I subscribe to NZ aviation news (may 2017 ed) ........... and always enjoy Jim Bergmans accounts of his flying career
(I hope I get this in the right context if you read this Jim) - he mentioned that he did some ag flying but gave it away - on a day he was one of 2 Airtruks working - the other pilot was experienced. He was slower applying tonnage because he was flying downhill (slower) whereas the other pilot was flying the opposite direction into a cul-de-sac (faster) to get to the sowing area and presumably sorting things out as he went that way
the slower Airtruk was sometimes holding up the faster Airtruk - at loading with the less tonnage as a result (and bonus) - at smoko the experienced pilot made the comment to Jim 'mate your an ag pilot, if you are not prepared to put your head in a noose you should n't be doing it'.
Jim stopped ag flying at about that point
...................... posted purely in the interests of ag flying chatter ...........................
Post by The Red Baron on May 7, 2017 18:45:38 GMT 12
Depends on the era but there was a time when ag operations charged out on the 'ton mile system' where the farmer paid a set price for each ton spread,depending on how many miles the job was from the airstrip.With that system there wouldn't have been the pressure to cut time as there was under the hourly rate charge out system.
$80/ tonne several years ago for fert,lime a bit less .Who needs a Cresco, saw a ground spreader today ,6x6 ,tractor lug tyres ,[probably 400 horsepower ,where it cant go aint worth the cost of fert plus spreading ,say at least $420 per tone .Just cost me $1000 for 3'5 tonne by helicopter. I use the chopper due to geography of the land involved ,
A bit of historical perspective. In the early 1960s my father said (at the time) that he was paid 10 shillings for every ton of fertiliser flown off his strip which was located right beside the summit road on Banks Peninsula, between Hilltop hotel and the Pigeon Bay road turnoff (on the saddle between Pigeon Bay and Duvauchelle). Aircraft being operated at this time included C.180 BWK (Aerial Sowing, Ken Eden) and Pawnee 235 BYY (Airwork, Roger Crow). A while later Dad found out that other farmers in the general area were being paid one pound per ton. This probably has nothing to do with what the pilots in question were paid - I think the cost of using the strip fell on the owner of the property which was receiving the fertiliser, although this was possibly collected by the company from the client, then paid out to Dad. The great advantages of Dad's strip included its central location on the peninsula, its proximity to a good sealed road (about 50 metres away, which made delivery of the fertiliser very simple and safe), and its height above sea level, which meant that pilots, once airborne, were practically already at or above the height of just about all properties requiring applications, in fact for many jobs the pilot simply dropped off the end of the strip (which must have been about 1,000 feet above sea level) and cruised to the dropping area. However cross winds could be an issue, but as spreading fertiliser normally required nil wind (farmers hated seeing "their" fertiliser being blown onto their neighbour's land, or onto parts of their own land that did not require it). Dad sometimes watched the topdressing operations, but could only be there a fraction of the time, so he probably could not personally check on the actual tonnage dropped, so had to rely on the honesty of the topdressing company. I imagine that the latter simply relied on the amount of fertiliser (in tons) trucked to the bin, to get the tonnage figures. What pilots were paid was between them and their employer (the company). You could probably count the number of sorties the aircraft was flying (even if there were two of them on the same job) but this could only give the roughest estimate, as the actual payload on any particular flight was at the discretion of the pilot. However if conditions were near to ideal, it was almost certainly the case that the maximum load was aboard. On a still autumn day, the sound of a C.180 in particular at full power in fine pitch carried a great distance. However if there was just too much wind drift, the planes were grounded, waiting it out. David D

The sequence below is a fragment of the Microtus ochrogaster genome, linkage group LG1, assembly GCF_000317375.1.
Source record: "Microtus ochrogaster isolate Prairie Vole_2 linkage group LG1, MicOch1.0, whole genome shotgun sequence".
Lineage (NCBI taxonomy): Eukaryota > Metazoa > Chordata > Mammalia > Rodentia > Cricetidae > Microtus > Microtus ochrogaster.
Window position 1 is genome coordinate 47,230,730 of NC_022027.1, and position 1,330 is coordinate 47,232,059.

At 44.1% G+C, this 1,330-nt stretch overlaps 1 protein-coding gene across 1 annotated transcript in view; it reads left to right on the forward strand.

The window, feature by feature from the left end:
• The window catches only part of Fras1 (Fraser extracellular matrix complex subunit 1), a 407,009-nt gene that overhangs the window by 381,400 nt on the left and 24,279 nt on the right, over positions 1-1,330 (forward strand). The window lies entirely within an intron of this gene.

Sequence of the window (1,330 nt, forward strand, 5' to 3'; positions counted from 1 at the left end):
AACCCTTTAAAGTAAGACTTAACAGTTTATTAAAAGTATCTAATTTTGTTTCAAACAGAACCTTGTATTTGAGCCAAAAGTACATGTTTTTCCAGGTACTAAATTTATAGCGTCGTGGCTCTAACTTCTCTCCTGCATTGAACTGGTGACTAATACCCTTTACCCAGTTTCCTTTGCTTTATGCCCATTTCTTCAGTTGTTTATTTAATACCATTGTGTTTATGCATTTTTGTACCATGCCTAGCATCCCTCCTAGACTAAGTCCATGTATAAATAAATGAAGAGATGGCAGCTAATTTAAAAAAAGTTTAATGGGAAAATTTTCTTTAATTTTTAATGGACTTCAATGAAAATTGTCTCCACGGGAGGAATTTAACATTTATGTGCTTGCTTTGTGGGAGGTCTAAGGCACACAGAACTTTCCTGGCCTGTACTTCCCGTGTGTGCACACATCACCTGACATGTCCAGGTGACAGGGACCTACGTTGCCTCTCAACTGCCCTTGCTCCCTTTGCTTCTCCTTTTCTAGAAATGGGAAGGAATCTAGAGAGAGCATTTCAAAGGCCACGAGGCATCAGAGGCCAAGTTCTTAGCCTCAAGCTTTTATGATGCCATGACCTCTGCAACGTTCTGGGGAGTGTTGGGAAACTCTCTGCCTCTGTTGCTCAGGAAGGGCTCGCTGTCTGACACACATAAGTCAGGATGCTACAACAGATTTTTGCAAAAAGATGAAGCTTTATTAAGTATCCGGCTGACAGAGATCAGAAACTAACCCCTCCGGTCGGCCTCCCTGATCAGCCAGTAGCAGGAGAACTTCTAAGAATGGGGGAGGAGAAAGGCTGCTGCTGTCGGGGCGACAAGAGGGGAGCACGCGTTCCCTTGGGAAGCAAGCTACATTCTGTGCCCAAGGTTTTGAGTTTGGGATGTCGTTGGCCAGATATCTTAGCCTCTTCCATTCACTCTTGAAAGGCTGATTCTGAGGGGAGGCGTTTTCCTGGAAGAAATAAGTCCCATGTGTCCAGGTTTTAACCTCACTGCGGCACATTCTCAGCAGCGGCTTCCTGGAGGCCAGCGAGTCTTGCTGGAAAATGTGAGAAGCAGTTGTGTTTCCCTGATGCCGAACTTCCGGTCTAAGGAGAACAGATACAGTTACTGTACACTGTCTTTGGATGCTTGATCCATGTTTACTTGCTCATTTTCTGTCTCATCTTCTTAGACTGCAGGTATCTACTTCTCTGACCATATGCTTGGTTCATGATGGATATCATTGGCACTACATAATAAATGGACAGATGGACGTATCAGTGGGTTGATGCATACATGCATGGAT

That's a complicated way to do what Flickr makes easy!! Click the pretty cartoon arrow, per this helpful post at UK Airshow Review - as you obviously have the photos in Flickr already, start at step 6. forums.airshows.co.uk/viewtopic.php?f=8&t=58015